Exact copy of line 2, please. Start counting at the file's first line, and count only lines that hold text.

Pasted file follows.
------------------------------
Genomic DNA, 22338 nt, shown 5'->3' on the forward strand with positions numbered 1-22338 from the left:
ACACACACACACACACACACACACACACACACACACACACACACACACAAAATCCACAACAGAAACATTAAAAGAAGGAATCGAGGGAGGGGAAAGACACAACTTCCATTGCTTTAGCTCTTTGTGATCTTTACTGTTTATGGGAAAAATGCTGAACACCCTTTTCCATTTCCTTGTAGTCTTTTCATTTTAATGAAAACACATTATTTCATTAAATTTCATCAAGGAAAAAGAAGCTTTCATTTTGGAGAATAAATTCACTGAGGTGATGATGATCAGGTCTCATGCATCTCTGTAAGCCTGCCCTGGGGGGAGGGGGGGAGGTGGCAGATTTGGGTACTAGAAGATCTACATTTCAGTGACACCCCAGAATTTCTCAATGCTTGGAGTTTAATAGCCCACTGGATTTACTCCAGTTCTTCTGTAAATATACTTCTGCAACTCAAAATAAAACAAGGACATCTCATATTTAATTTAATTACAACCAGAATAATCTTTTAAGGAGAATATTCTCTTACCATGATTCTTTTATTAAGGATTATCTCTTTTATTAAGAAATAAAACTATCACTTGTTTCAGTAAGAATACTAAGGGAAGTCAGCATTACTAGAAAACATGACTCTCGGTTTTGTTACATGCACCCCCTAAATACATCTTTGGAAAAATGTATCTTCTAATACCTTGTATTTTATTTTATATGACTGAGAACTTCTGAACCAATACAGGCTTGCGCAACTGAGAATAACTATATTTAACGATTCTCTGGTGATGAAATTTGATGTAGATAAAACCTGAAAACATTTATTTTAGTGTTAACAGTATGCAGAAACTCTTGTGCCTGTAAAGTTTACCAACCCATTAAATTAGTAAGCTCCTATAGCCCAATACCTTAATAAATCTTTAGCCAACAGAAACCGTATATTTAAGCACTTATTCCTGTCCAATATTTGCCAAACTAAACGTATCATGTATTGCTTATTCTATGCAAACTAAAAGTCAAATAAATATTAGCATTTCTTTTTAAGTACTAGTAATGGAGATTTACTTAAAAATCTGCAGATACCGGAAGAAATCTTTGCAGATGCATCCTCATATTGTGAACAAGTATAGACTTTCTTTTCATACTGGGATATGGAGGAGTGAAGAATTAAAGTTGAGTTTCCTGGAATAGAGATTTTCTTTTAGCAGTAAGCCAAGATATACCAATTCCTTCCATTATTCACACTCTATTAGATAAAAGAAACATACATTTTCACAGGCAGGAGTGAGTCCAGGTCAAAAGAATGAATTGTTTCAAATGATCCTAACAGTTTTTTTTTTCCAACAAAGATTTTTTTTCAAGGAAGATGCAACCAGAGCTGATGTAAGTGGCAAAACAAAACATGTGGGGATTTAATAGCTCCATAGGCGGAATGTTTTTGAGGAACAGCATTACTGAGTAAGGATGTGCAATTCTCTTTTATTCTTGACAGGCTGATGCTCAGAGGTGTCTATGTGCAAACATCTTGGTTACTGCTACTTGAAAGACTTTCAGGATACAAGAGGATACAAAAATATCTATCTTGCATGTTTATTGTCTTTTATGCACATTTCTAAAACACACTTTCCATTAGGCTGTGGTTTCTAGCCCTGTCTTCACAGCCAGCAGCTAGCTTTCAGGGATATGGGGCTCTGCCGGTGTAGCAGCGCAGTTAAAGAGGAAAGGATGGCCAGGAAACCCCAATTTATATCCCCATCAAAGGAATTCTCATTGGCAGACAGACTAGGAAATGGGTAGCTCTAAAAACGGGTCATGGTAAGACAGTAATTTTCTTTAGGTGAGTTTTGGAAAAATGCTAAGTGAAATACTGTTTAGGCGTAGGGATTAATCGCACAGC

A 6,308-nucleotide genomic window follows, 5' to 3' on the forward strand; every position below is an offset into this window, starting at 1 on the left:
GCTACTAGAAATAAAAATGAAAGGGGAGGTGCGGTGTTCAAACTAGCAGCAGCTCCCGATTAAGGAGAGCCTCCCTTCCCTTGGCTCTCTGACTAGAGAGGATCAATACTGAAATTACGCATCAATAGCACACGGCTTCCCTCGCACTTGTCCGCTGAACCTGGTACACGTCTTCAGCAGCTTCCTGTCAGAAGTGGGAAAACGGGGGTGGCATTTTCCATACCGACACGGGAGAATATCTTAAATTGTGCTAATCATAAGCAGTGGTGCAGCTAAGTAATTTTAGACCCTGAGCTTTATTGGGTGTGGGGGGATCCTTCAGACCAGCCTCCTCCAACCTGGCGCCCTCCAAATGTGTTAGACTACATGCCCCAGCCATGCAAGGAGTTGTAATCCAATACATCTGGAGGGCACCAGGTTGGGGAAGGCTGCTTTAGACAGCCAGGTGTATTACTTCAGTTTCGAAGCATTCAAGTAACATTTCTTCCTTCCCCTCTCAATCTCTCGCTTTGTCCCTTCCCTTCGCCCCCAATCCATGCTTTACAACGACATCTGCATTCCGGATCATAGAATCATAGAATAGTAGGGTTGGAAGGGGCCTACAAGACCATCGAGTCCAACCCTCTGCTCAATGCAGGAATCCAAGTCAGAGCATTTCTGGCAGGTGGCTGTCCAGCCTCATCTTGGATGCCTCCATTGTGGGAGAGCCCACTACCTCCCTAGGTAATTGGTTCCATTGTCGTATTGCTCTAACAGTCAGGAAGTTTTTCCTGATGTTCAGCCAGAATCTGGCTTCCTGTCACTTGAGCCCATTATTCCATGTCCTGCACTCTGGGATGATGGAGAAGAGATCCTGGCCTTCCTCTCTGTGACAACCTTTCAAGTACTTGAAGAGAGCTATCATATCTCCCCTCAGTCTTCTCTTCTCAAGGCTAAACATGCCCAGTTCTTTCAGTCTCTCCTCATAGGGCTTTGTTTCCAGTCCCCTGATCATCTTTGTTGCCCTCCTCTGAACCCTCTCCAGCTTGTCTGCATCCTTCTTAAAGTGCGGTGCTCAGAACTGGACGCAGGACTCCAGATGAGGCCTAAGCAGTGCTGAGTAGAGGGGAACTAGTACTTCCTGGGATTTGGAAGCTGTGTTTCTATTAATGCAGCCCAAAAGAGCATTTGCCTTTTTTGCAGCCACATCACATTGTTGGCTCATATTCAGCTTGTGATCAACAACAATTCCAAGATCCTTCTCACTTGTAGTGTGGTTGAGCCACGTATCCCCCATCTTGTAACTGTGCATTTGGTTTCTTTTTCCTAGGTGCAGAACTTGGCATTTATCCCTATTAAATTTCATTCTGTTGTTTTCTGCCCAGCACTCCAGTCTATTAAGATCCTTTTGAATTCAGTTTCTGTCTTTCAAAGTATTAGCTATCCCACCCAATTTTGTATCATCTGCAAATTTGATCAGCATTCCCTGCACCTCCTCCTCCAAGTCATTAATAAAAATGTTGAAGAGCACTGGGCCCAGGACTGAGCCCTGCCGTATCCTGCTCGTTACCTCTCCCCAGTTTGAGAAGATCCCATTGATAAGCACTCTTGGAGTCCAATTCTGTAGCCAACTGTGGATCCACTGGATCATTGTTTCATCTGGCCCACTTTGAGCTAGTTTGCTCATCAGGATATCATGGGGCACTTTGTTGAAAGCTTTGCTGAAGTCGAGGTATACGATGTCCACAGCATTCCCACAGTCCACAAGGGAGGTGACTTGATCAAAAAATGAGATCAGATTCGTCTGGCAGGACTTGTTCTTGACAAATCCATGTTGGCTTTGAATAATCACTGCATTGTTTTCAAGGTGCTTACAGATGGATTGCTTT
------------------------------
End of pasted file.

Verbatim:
ACACACACACACACACACACACACACACACACACACACACACACACACAAAATCCACAACAGAAACATTAAAAGAAGGAATCGAGGGAGGGGAAAGACACAACTTCCATTGCTTTAGCTCTTTGTGATCTTTACTGTTTATGGGAAAAATGCTGAACACCCTTTTCCATTTCCTTGTAGTCTTTTCATTTTAATGAAAACACATTATTTCATTAAATTTCATCAAGGAAAAAGAAGCTTTCATTTTGGAGAATAAATTCACTGAGGTGATGATGATCAGGTCTCATGCATCTCTGTAAGCCTGCCCTGGGGGGAGGGGGGGAGGTGGCAGATTTGGGTACTAGAAGATCTACATTTCAGTGACACCCCAGAATTTCTCAATGCTTGGAGTTTAATAGCCCACTGGATTTACTCCAGTTCTTCTGTAAATATACTTCTGCAACTCAAAATAAAACAAGGACATCTCATATTTAATTTAATTACAACCAGAATAATCTTTTAAGGAGAATATTCTCTTACCATGATTCTTTTATTAAGGATTATCTCTTTTATTAAGAAATAAAACTATCACTTGTTTCAGTAAGAATACTAAGGGAAGTCAGCATTACTAGAAAACATGACTCTCGGTTTTGTTACATGCACCCCCTAAATACATCTTTGGAAAAATGTATCTTCTAATACCTTGTATTTTATTTTATATGACTGAGAACTTCTGAACCAATACAGGCTTGCGCAACTGAGAATAACTATATTTAACGATTCTCTGGTGATGAAATTTGATGTAGATAAAACCTGAAAACATTTATTTTAGTGTTAACAGTATGCAGAAACTCTTGTGCCTGTAAAGTTTACCAACCCATTAAATTAGTAAGCTCCTATAGCCCAATACCTTAATAAATCTTTAGCCAACAGAAACCGTATATTTAAGCACTTATTCCTGTCCAATATTTGCCAAACTAAACGTATCATGTATTGCTTATTCTATGCAAACTAAAAGTCAAATAAATATTAGCATTTCTTTTTAAGTACTAGTAATGGAGATTTACTTAAAAATCTGCAGATACCGGAAGAAATCTTTGCAGATGCATCCTCATATTGTGAACAAGTATAGACTTTCTTTTCATACTGGGATATGGAGGAGTGAAGAATTAAAGTTGAGTTTCCTGGAATAGAGATTTTCTTTTAGCAGTAAGCCAAGATATACCAATTCCTTCCATTATTCACACTCTATTAGATAAAAGAAACATACATTTTCACAGGCAGGAGTGAGTCCAGGTCAAAAGAATGAATTGTTTCAAATGATCCTAACAGTTTTTTTTTTCCAACAAAGATTTTTTTTCAAGGAAGATGCAACCAGAGCTGATGTAAGTGGCAAAACAAAACATGTGGGGATTTAATAGCTCCATAGGCGGAATGTTTTTGAGGAACAGCATTACTGAGTAAGGATGTGCAATTCTCTTTTATTCTTGACAGGCTGATGCTCAGAGGTGTCTATGTGCAAACATCTTGGTTACTGCTACTTGAAAGACTTTCAGGATACAAGAGGATACAAAAATATCTATCTTGCATGTTTATTGTCTTTTATGCACATTTCTAAAACACACTTTCCATTAGGCTGTGGTTTCTAGCCCTGTCTTCACAGCCAGCAGCTAGCTTTCAGGGATATGGGGCTCTGCCGGTGTAGCAGCGCAGTTAAAGAGGAAAGGATGGCCAGGAAACCCCAATTTATATCCCCATCAAAGGAATTCTCATTGGCAGACAGACTAGGAAATGGGTAGCTCTAAAAACGGGTCATGGTAAGACAGTAATTTTCTTTAGGTGAGTTTTGGAAAAATGCTAAGTGAAATACTGTTTAGGCGTAGGGATTAATCGCACAGC